Statistics

Since I’m looking at household statistics, here’s some more numbers that made me stop.

According to Justin Fox, Time, Nov. 10, 2008: There is a segment of households called “lucky duckies” who pay no federal income tax. That’s because they make less than $40,000 and qualify for credits added to the tax code. Lucky? hmmm. I wonder if they consider themselves so?

The number of that class = 45.6 million households, or one-third of all income tax filers (according to the Tax Foundation). Because of proposed tax cuts and credits, that number will rise to 63 million households by April 2009. And what was the number of households estimated in the previous post? 112,362,848. About half the households make less than $40,000.

All in a day’s work. Really, it took that long.

I was looking for foreclosure numbers last month, and found myself with a daunting project. How many homeowners are there in the United States, and how many are in, or going into, foreclosure? How much is that number up from previous years?

(I’m sorry, but I have to tell the back end of this story, first. If you aren’t interested, just skip down– I’ve put the basic info in red, so you can find it easy.)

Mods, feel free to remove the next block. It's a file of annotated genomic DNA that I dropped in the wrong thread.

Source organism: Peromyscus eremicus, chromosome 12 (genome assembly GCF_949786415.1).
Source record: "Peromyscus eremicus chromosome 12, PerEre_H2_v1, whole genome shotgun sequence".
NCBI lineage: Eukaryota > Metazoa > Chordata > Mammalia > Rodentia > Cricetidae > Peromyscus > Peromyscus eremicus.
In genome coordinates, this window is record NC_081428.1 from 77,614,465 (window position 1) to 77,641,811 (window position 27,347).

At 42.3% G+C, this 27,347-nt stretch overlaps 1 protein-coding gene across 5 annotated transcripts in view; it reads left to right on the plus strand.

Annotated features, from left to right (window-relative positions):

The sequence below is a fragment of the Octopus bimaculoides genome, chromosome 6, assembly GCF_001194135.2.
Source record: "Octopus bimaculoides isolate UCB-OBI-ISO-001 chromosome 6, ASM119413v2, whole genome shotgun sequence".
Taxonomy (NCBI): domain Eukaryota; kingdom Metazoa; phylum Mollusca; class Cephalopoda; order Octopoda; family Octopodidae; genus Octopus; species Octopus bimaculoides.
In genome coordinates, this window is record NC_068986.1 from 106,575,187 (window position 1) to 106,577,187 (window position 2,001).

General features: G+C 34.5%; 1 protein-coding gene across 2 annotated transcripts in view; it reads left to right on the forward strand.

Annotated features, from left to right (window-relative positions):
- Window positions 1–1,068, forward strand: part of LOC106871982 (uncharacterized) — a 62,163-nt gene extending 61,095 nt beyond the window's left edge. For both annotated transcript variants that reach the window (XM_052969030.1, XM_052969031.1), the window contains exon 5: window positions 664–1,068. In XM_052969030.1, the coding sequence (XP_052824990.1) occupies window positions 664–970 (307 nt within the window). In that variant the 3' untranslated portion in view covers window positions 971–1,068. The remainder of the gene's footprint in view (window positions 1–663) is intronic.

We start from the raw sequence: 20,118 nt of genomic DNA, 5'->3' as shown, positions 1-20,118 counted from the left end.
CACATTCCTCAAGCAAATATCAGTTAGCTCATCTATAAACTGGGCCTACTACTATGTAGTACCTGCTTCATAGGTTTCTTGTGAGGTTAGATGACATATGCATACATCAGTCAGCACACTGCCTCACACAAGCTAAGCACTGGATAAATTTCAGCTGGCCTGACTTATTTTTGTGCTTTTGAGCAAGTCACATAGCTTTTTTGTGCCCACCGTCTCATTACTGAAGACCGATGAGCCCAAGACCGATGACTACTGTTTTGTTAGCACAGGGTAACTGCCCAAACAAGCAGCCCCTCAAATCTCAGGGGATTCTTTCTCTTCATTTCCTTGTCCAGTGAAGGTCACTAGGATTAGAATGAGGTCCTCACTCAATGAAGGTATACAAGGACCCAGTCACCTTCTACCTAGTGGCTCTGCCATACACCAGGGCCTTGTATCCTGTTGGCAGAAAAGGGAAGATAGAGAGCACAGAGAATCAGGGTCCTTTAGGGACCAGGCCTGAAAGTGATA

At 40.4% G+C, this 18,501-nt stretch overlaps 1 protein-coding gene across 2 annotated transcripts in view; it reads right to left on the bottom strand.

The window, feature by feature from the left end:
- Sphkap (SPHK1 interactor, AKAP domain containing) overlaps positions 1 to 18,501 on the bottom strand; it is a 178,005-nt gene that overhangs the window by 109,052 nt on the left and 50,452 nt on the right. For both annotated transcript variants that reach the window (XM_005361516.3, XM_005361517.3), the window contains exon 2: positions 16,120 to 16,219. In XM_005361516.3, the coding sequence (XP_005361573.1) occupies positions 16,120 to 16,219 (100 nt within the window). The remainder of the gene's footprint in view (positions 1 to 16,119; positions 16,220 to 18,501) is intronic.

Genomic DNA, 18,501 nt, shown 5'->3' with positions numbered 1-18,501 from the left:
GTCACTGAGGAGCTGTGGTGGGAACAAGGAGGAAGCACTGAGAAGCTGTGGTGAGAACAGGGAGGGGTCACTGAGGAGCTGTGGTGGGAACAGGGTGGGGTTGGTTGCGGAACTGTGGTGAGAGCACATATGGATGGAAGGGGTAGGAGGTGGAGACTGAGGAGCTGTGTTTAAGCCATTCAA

I thought finding those numbers on the net would be a simple process. Well, it wasn’t.

Then, this Sunday, while standing in line waiting to vote (it took four hours) I read Time from cover to cover, and saw that I’m not the only one who has trouble with foreclosure numbers.

As Time pointed out, when Congress, Wall street analysts, the US Treasury, the FDIC, the FBI, a few Federal Reserve banks, a dozen states, even some lenders, want numbers on foreclosure, they use RealtyTrac.

Who is RealtyTrac? The company was started by Derek White, a real estate agent, and Michael Keane, a computer programmer, in 1996. They got the idea to gather, then sell, a list of addresses of repossessed houses to Santa Barbara Calif. real estate agents.  James Saccacio, a one-time corporate banker, took over as CEO in 2000, and he decided it would be a good idea to offer foreclosure information on a national level.

Not such an easy job he found out – each state has its own laws about how the three steps of foreclosures (default notice, court judgment and sheriff’s sale) are made public, and to wade through all that is time consuming and labor intensive.

According to Time, RealtyTrac has 150 contractors collecting data in 2,200 counties, which covers some 90% of households.

And although RealtyTrac has been the go-to (and, by the way, cleared $40 million in revenue last year), the company has also been gone after. In 2007, after RealtyTrac came out with numbers putting Colorado near the top of the list of states with foreclosure problems, Kathi Williams, director of the Colorado Division of Housing, called RealtyTrac’s numbers “ridiculous and irresponsible.”

The Mortgage Bankers Association’s chief economist (who wasn’t named in the Time article) complained that RealtyTrac was “damaging the industry.”